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William Harrison Cowlishaw


1869 - 1957


William Harrison Cowlishaw (1869–1957) was a British architect of the European Arts and Crafts school. He lived in Norton, Hertfordshire, at that time something of an artists' colony. One of his most famous work is the unusual towered The Cloisters in neighbouring Letchworth Garden City, planned as a theosophical meditation centre and open-air school it opened in 1907. An earlier work was "The Cearne" in Crockham Hill, Kent, a house designed for Russian-translator Constance Garnett and her literary-editor husband Edward Garnett the house was completed in 1896.

At the end of World War I, Cowlishaw like many Arts and Crafts architects of the period, was commissioned by the Imperial War Graves Commission to design cemeteries and memorials across France and Belgium under the direction of Sir Frederick G. Kenyon, the Commission's advisor on architecture.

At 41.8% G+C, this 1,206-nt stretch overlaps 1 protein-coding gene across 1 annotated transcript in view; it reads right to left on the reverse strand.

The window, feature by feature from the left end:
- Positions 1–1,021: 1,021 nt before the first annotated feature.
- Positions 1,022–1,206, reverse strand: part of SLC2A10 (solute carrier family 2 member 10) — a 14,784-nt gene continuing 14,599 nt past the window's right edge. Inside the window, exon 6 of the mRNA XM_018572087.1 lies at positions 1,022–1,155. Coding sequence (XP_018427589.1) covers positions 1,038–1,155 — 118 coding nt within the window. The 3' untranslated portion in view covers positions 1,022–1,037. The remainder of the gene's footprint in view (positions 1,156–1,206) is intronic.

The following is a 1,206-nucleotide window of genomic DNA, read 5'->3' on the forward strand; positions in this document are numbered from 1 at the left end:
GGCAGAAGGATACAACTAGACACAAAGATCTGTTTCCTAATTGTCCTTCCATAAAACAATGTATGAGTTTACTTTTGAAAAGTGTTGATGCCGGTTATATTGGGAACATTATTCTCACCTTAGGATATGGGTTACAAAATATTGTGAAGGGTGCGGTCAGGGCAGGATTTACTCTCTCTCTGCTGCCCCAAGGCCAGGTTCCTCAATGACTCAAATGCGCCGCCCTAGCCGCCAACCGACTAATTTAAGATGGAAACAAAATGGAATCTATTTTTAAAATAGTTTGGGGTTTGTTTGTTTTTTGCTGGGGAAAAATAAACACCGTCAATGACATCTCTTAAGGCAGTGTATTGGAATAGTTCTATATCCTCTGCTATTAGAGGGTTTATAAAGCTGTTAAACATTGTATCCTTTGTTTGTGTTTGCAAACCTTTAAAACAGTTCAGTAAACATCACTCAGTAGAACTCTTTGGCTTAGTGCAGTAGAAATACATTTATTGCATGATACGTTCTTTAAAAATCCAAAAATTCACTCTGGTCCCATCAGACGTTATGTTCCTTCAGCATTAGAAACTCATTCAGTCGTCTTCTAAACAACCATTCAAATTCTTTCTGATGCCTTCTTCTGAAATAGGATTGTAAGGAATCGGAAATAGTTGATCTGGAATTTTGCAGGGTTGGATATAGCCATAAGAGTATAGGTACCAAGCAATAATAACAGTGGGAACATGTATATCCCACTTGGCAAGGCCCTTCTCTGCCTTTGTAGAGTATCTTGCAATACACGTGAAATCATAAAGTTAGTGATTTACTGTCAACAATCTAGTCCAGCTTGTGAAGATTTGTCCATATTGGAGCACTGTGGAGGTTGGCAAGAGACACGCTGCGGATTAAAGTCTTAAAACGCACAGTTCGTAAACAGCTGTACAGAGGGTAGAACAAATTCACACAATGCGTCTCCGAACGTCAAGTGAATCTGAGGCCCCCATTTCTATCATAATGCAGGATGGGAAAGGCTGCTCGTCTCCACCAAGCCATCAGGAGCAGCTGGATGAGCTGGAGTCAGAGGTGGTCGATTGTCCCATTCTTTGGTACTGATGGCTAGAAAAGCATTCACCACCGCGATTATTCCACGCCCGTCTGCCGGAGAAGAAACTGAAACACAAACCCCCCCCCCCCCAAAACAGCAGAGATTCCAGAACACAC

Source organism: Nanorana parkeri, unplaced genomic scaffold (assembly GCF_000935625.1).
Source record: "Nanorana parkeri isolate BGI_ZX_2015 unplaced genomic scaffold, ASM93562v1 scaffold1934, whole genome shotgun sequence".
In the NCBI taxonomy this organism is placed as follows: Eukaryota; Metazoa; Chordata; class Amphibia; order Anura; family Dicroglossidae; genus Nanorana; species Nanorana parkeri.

Cowlishaw was responsible for the design of the impresssive Pozieres British Cemetery and it’s Memorial to the Missing on the Somme. Amongst the many cemeteries designed by him are the plot within Zillebeke Churchyard, Grootebeek British Cemetery,  Meath Cemetery, Villers–Guislain and Joncourt British Cemetery

Whilst at the Commission, he worked with Charles Holden, a relationship that continued after the memorial work was completed.

William Cowlishaw died in 1957.


Grootebeek British Cemetery

Quesnoy Farm Cemetery


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